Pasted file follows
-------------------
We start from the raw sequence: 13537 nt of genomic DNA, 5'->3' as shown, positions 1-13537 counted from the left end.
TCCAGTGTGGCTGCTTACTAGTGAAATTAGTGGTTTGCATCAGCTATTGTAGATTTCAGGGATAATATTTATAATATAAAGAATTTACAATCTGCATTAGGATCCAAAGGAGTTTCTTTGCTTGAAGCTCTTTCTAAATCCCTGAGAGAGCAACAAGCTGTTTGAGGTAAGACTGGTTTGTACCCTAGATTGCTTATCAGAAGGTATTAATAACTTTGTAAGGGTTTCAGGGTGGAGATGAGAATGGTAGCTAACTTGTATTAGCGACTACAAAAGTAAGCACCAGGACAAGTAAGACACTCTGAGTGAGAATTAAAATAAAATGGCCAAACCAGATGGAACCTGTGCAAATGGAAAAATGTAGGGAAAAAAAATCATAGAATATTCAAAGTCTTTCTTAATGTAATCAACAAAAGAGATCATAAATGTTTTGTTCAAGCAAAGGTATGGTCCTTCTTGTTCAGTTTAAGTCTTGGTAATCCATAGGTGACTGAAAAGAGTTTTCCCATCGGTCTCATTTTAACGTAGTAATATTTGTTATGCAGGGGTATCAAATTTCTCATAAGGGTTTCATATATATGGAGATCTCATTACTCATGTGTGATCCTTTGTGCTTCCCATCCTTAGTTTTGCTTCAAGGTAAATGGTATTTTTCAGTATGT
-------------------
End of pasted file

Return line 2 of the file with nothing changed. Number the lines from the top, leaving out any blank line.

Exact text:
TCCAGTGTGGCTGCTTACTAGTGAAATTAGTGGTTTGCATCAGCTATTGTAGATTTCAGGGATAATATTTATAATATAAAGAATTTACAATCTGCATTAGGATCCAAAGGAGTTTCTTTGCTTGAAGCTCTTTCTAAATCCCTGAGAGAGCAACAAGCTGTTTGAGGTAAGACTGGTTTGTACCCTAGATTGCTTATCAGAAGGTATTAATAACTTTGTAAGGGTTTCAGGGTGGAGATGAGAATGGTAGCTAACTTGTATTAGCGACTACAAAAGTAAGCACCAGGACAAGTAAGACACTCTGAGTGAGAATTAAAATAAAATGGCCAAACCAGATGGAACCTGTGCAAATGGAAAAATGTAGGGAAAAAAAATCATAGAATATTCAAAGTCTTTCTTAATGTAATCAACAAAAGAGATCATAAATGTTTTGTTCAAGCAAAGGTATGGTCCTTCTTGTTCAGTTTAAGTCTTGGTAATCCATAGGTGACTGAAAAGAGTTTTCCCATCGGTCTCATTTTAACGTAGTAATATTTGTTATGCAGGGGTATCAAATTTCTCATAAGGGTTTCATATATATGGAGATCTCATTACTCATGTGTGATCCTTTGTGCTTCCCATCCTTAGTTTTGCTTCAAGGTAAATGGTATTTTTCAGTATGT